I’m a lot of things, and simply stating my professional activities before anything else seems odd. So, before entering that arena, let me introduce a broader picture of me. First, I’m enthusiastic about the great outdoors and spend every minute I can hiking, trail running, climbing, mountaineering, and simply enjoying nature with my dogs. I’m trying my hand at gardening, and hope to learn how to grow more of the food I eat. Finally, I’m curious about a multitude of topics, including: culture, language, physics, computers (both hardware and software), philosophy, art, music, and board games.
My early life consisted of a turbulent childhood punctuated by episodes of severe abuse, trauma, and general instability. I may write more about the details at a future date, but the abstract if you will, is that after another episode of violence from a recently acquired fifth husband, my mother declared that “He is here to stay.” and that “You [I] should make your [my] choice.” Thus, at the age of 15, I walked out of my mother’s house with a bag slung over my shoulder containing a few personal belongings and the essentials bits of clothing needed for a Rocky Mountain winter. I never returned.
At nearly 22 years old I entered college and began what would turn out to be a rather long journey to satiate a thirst for knowledge I barely knew I had. The more I learned the more I wanted to know how we know what we consider knowledge. My curiosity, a little work, and a lot of luck, led me around the world, through graduate school, and continues to guide my research and career today.
My personal experiences with abuse, instability, trauma, and their down-stream consequences, provide me with a unique perspective and drive to explore mechanisms that can potentially help reduce the long-term health consequences of disadvantage faced by individuals, and more importantly populations, with lower socioeconomic means and resources including those due to systemic racism. In short, while I have not experienced the typical love and support of family or the other social structures that many take for granted, I have, and do, benefit from the advantages of a system built for people who look like me (i.e. White, male, and heteronormative passing). My goal as a population scientist is to explore the empirical evidence surrounding these disparities and produce knowledge that can help elucidate the connections between human biology and the social world with the hope that these findings will form the basis of public policy and improve the lives of all people by lifting up the most disadvantaged among us.
Now to the professional picture: Currently, I’m a Program Officer with the Population and Social Processes (PSP) branch of the Division of Behavioral and Social Science Research (DBSR) at the National Institute on Aging (NIA) and the National Institutes of Health (NIH), where I manage a grant portfolio covering biodemography and population genetic research investigating the long arms of social and genetic inheritance on later life outcomes.
Prior to joining the NIH, I was a Research Scientist at the Center for Health Outcomes & Population Equity (HOPE) at the Huntsman Cancer Institute and University of Utah, a Postdoctoral Fellow at the Institute of Behavioral Science and Institute for Behavioral Genetics at the University of Colorado Boulder where my research interests centered on social stratification, population health, inequality/inequity, advanced quantitative methodologies, and the integration of social science and omics research.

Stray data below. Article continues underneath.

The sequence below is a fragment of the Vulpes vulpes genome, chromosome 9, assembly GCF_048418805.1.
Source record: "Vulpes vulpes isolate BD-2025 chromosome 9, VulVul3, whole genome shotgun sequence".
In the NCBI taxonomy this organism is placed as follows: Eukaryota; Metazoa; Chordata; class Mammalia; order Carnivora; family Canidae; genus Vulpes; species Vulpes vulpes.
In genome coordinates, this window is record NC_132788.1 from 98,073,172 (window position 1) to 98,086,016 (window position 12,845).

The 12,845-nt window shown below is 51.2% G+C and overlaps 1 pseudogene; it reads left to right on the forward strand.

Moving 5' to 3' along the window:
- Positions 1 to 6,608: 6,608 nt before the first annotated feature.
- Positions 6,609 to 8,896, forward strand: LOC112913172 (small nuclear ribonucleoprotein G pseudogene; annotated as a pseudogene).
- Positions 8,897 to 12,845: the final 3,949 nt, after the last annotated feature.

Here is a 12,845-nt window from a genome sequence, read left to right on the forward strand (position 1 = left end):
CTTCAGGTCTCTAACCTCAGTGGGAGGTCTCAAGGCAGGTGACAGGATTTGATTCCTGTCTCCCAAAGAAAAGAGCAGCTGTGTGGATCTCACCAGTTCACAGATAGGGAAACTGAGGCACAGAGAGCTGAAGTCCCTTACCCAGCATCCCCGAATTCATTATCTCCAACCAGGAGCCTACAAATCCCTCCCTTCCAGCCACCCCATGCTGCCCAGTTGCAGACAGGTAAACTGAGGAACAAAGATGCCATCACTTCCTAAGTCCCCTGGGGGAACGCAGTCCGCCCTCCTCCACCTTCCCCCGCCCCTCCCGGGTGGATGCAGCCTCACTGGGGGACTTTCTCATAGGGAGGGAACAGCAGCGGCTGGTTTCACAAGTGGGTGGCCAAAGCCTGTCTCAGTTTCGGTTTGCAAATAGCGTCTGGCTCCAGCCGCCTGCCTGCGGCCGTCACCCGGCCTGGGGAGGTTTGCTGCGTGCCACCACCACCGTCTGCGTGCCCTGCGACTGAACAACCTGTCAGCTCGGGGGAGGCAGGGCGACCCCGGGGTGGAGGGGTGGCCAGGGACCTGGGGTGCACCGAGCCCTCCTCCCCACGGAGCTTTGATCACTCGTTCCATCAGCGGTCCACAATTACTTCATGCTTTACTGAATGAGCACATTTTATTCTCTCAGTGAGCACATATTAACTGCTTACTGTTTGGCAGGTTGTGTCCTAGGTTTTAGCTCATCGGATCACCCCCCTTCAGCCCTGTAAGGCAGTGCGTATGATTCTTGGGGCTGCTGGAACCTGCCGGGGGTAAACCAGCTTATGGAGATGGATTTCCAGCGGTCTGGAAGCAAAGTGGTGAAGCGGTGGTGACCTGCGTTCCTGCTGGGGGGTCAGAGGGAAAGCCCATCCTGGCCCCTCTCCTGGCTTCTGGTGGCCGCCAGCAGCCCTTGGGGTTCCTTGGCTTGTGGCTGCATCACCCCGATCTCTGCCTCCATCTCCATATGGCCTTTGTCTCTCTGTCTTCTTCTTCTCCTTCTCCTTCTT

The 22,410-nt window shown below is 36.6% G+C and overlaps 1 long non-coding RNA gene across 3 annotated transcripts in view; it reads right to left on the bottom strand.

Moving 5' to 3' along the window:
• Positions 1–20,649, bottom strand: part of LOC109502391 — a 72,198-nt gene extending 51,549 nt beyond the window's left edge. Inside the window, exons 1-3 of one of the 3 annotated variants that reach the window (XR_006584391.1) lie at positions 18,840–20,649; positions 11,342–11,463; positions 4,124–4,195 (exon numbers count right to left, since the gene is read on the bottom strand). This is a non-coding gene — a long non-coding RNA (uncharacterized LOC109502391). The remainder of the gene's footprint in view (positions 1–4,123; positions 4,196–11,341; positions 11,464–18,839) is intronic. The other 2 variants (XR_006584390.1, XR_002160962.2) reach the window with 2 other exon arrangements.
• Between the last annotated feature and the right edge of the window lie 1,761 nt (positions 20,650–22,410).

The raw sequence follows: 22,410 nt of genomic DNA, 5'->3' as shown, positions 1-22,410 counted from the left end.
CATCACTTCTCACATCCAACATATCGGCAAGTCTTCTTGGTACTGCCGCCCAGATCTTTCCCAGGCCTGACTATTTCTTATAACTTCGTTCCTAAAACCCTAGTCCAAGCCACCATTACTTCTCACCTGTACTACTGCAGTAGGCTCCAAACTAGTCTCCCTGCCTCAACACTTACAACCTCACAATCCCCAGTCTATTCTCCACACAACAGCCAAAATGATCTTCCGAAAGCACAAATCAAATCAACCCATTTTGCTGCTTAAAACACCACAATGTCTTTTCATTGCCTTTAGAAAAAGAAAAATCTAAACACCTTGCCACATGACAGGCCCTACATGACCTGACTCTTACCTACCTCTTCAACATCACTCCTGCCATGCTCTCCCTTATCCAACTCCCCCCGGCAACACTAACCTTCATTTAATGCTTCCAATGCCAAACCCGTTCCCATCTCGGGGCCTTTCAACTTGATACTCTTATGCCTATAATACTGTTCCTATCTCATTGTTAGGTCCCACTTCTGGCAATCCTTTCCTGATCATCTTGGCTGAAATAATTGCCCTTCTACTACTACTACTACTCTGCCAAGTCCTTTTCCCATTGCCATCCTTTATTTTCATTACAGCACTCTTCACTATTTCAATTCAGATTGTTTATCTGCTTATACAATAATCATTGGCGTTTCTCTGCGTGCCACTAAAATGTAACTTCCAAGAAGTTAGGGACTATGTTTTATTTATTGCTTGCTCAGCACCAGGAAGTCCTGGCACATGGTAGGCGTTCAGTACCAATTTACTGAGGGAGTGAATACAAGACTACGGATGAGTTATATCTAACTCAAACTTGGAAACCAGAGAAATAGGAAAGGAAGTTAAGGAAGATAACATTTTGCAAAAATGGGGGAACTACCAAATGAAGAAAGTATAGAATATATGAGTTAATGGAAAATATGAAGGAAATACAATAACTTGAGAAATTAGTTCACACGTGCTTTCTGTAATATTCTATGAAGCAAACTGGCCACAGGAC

I received my Ph.D. from the Sociology department at the University of North Carolina at Chapel Hill where I was also a pre-doctoral trainee at the Carolina Population Center. Before attending UNC, I worked as a statistical consultant at Brigham Young University where I earned both Undergraduate (Economics) and Master’s (Sociology) degrees.
My dissertation leveraged the theoretical foundations of the Unified Stratification Theory, à la Adkins and Vaisey (2009), and a host of methodological approaches (i.e., extended twin-family design, SNP-based heritability, and polygenic penetrance) to studying gene-environment interactions (GxEs) in educational attainment. In this line of work heritability estimates are viewed as reflexive measures of the social/institutional values and structures of a society. This approach melds traditional “Status Attainment” models (in the fashion of Blau and Duncan  and the “Wisconsin Model” [e.g., Sewell et al. 1969; Hauser, Tsai, and Sewell 1983]) of social stratification with sociogenomic data and methods to better understand the role of resource inequalities in early-life on later-life educational outcomes. One advantage of this approach is that it implicitly accounts for the dual inheritance (social and genetic) passed from parents to children. As part of this process I developed a set of polygenic scores (PGSs) for the National Longitudinal Study of Adolescent to Adult Health (Add Health) that are available to researchers with clearance to access the Add Health restricted data.
In other work, a few colleagues and I have a series of papers (1 2) focused on the origins and consequences of social stratification in educational outcomes based on resources such as social capital at home and at school.
And finally, I have a few papers that explore differences in the risk of dying young. There is arguably no more definitive outcome to study social stratification than death. Simply put, certain populations experience a higher risk of dying across the life course than others and these patterns (Link and Phelan 1995; Phelan and Link 2015) need to be understood if we as a society are to construct policies capable of reducing the gaps between the most and the least advantaged among us.